A couple of weeks ago Venkatesh challenged his followers to brainstorm at least 100 tweets on a topic via live responses. Since I’m not an expert on anything in particular, I decided to simply see if I can come up with 100 discrete pieces of life advice in a day.
This off-the-cuff game turned into perhaps the most successful creative project I’ve ever done. The thread was viewed by tens of thousands of people, received thousands of likes, and gained me hundreds of Twitter followers. I didn’t know there was such thirst for random life-advice, no... (Read more)
LessWrong seems to be a big fan of spaced-repetition flashcard programs like Anki, Supermemo, or Mnemosyne. I used to be. After using them religiously for 3 years in medical school, I now categorically advise against using them for large volumes of memorization.
[A caveat before people get upset: I think they appropriate in certain situations, and I have not tried to use them to learn a language, which seems its most popular use. More at the bottom.]
A bit more history: I and 30 other students tried using Mnemosyne (and some used Anki) for multiple tests. At my school, we have a test approximate... (Read more)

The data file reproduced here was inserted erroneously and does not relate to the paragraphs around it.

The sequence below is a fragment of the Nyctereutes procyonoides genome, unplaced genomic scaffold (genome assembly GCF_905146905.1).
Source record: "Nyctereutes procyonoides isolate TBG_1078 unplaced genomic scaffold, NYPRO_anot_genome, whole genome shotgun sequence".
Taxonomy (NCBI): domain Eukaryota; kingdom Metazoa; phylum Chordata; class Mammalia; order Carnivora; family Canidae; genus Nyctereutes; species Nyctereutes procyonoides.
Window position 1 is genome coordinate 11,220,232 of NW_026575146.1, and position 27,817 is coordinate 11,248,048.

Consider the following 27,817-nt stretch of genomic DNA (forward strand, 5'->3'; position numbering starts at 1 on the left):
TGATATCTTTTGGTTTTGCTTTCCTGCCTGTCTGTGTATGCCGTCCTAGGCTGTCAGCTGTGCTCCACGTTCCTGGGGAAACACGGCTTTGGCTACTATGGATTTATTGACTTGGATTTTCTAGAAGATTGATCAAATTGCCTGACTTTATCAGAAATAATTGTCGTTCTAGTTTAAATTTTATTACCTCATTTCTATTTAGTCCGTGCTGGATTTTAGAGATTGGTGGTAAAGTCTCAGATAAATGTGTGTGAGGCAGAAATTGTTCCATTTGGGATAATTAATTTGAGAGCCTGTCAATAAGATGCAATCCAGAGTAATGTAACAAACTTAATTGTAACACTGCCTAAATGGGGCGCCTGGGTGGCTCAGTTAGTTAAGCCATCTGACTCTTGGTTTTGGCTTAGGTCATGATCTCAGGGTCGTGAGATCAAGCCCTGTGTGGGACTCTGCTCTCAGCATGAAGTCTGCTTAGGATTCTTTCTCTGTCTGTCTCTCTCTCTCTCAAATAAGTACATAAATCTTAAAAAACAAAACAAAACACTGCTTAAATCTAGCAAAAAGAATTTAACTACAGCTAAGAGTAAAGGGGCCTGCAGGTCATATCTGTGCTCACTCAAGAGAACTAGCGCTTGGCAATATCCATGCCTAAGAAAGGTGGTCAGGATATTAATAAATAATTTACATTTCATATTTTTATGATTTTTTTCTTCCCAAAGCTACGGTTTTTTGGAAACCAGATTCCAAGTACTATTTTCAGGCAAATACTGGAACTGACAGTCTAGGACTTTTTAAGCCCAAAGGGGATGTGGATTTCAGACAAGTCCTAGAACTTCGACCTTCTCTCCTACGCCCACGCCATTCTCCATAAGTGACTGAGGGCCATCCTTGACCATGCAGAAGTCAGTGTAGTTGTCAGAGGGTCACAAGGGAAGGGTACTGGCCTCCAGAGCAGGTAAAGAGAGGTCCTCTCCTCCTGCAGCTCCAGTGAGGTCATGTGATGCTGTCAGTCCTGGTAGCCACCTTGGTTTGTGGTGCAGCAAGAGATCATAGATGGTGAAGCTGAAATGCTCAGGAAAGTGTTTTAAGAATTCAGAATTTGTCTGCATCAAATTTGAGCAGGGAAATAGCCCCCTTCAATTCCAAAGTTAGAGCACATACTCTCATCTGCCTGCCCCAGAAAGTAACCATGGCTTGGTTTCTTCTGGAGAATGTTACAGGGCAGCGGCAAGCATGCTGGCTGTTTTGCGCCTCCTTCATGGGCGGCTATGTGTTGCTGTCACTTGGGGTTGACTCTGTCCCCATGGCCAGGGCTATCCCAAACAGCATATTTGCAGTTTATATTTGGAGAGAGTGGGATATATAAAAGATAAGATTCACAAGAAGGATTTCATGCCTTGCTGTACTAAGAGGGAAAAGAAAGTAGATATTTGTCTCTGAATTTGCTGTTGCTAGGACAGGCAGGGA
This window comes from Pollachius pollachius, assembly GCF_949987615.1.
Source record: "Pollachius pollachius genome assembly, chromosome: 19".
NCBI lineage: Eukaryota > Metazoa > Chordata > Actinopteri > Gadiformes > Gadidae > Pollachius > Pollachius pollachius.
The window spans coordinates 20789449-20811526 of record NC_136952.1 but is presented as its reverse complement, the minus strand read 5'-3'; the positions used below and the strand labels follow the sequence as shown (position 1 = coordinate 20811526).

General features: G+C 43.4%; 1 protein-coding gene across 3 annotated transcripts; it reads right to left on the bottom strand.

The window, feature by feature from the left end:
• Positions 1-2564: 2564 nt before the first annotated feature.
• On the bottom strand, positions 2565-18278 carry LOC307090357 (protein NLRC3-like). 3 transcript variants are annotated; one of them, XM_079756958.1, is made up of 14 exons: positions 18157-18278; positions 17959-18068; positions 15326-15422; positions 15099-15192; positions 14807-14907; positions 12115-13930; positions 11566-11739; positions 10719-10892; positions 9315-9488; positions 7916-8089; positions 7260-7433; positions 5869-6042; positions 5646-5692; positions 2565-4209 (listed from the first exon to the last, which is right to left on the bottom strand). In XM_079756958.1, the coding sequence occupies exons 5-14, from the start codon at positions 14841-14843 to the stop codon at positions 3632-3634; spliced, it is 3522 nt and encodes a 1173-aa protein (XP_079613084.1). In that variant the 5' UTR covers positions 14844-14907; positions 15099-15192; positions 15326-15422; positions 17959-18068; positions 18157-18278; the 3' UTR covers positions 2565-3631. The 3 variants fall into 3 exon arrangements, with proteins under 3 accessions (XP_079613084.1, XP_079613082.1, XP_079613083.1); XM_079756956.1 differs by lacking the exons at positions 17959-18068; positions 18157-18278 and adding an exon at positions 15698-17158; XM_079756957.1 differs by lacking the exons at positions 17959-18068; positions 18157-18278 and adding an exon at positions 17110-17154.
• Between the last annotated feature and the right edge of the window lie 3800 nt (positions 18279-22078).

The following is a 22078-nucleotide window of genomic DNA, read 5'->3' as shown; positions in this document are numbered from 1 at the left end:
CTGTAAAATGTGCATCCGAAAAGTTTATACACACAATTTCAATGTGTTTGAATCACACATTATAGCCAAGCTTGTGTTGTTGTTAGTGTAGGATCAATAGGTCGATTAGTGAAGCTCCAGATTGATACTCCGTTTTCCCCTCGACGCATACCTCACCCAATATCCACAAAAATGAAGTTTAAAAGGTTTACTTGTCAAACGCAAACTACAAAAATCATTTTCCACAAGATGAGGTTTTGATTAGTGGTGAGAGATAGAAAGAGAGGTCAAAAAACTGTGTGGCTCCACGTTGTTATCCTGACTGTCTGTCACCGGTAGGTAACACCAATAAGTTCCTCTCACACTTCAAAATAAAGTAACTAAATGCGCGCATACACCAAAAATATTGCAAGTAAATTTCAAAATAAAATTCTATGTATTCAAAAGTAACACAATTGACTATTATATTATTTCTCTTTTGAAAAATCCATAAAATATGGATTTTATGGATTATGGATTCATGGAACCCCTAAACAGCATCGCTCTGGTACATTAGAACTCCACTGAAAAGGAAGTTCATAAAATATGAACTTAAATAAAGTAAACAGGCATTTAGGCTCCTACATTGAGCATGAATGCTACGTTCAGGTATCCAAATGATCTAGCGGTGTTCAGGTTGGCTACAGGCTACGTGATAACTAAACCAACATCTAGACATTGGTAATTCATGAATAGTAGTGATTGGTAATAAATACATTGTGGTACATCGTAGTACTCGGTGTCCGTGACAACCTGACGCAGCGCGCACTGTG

Previous post: How Escape From Immoral Mazes
Sequence begins here: Moloch Hasn’t Won
The previous posts mostly took mazes as given.
As an individual, one’s ability to fight any large system is limited.
That does not mean our individual decisions do not matter. They do matter. They add up.
Mostly our choice is a basic one. Lend our strength to that which we wish to be free from. Or not do so.
Even that is difficult. The methods of doing so are unclear. Mazes are ubiquitous. Not lending our strength to mazes, together with the goal of keeping one’s metaphorical soul intact and still putting food o... (Read more)
I am a bit confused and thought I'd rather ask and discuss here before thinking about it for long. As usual I am trying to compartmentalize, structure, make distinctions.
My confusion was triggered thinking about the evaluation function (heuristic to rate the certainty to win/loose) in chess. Clearly what it takes is all there on the board, actually the game is already decided based on that state and assuming both player play to force the best possible outcome.
Why do we need to process data when the information is obviously already in the input? (Yes, I know one can make wordy the distinct... (Read more)